“My dad and mum reared us on a very small farm. We’d no car. In fact we’d no electricity at the start. My dad hadn’t much time for football, it was all work. But Seamus Langan who played midfield for Derry . . . he was a far-out friend of ours. I was raised four miles from Dean McGlinchey Park in Ballinascreen. It was the county ground for years.

“They talk about the battle of Ballinascreen when Derry played Down in 1968. I am convinced I was at that game. I can mind Danny Kelly, the Down keeper – he is the brother of Gerry Kelly of UTV – I can remember him with the big beard. And the place was bunged with people. And Down came out of it and went on to win the All-Ireland.

“So I lived out in the wilderness and Seamus Grugan, who was over the U-14s came looking for my older brother John. And I tortured him that much to take me in the car that he did and that’s how I got to play for Ballinacreen U-14s.”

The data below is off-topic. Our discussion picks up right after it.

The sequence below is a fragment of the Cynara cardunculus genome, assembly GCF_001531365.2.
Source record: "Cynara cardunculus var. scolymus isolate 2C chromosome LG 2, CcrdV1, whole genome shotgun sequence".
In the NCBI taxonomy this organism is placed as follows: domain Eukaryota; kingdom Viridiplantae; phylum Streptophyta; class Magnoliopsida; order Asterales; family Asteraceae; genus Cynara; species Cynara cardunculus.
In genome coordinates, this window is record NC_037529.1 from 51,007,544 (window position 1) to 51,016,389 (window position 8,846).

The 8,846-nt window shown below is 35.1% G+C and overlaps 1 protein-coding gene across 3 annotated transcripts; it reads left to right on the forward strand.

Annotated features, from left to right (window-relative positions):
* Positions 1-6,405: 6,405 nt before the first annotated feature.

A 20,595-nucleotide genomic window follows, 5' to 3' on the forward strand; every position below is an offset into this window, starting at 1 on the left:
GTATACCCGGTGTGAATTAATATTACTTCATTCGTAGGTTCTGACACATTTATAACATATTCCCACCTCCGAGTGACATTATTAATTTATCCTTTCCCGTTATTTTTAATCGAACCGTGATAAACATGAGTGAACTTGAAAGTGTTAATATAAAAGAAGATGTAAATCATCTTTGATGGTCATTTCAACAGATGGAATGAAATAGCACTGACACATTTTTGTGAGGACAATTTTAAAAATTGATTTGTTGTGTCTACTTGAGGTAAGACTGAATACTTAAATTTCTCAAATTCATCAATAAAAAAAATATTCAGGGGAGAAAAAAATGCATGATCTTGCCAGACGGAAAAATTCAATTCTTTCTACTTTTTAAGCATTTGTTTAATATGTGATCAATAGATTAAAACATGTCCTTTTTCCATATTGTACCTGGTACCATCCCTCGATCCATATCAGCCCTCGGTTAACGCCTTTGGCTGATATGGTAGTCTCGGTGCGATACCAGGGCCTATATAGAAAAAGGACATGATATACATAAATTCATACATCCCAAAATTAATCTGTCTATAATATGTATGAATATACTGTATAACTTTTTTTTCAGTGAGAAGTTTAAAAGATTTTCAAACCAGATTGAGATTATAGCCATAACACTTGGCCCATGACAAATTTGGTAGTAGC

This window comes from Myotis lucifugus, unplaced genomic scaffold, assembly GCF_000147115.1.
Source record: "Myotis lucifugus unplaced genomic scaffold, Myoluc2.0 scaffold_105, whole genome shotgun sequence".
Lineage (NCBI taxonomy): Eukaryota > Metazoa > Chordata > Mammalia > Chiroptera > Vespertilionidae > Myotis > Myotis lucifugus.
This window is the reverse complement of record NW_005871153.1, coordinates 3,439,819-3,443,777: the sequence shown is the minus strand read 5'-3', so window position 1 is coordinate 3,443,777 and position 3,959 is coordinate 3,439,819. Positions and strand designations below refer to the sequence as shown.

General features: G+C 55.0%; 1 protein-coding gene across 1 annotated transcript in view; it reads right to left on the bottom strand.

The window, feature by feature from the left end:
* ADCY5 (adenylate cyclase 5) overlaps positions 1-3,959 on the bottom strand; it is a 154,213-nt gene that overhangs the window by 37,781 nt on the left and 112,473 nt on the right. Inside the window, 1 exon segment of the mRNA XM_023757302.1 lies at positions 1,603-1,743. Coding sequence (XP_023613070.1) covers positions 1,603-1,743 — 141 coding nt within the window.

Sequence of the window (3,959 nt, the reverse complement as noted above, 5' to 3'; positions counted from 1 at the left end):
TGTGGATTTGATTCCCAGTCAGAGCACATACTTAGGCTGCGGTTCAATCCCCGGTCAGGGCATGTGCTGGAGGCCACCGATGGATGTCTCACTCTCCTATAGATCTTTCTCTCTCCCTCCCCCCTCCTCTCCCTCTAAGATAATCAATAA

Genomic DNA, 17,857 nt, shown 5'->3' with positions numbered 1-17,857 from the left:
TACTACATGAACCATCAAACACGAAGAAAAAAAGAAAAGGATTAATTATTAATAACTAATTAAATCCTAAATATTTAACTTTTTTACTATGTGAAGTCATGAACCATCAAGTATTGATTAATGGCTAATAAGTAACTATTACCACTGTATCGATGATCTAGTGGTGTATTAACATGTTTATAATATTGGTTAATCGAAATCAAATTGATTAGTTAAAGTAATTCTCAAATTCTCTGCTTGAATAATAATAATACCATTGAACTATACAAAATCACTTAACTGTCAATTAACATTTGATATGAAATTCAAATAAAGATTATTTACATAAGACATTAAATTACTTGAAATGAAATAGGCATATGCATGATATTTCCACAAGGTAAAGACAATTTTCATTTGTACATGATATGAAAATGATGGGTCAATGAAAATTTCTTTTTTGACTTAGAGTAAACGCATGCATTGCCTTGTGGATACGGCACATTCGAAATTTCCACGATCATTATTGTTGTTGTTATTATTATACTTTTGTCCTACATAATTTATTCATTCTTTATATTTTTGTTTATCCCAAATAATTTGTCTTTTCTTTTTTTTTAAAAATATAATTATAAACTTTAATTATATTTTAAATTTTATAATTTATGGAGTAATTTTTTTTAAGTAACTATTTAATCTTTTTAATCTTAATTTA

Desperate ambition

Scullion never played minor and was noticed at his last year of U-21 but as a senior his qualities – a ball-playing, predatory full back with exceptional balance and a canny read of the game – were plain to see.

He emerged as one of the most complete defenders in the game. Like the rest of that group, he achieved something impossible under the charismatic leadership of Eamonn Coleman: he came to believe in Derry as an unbeatable force.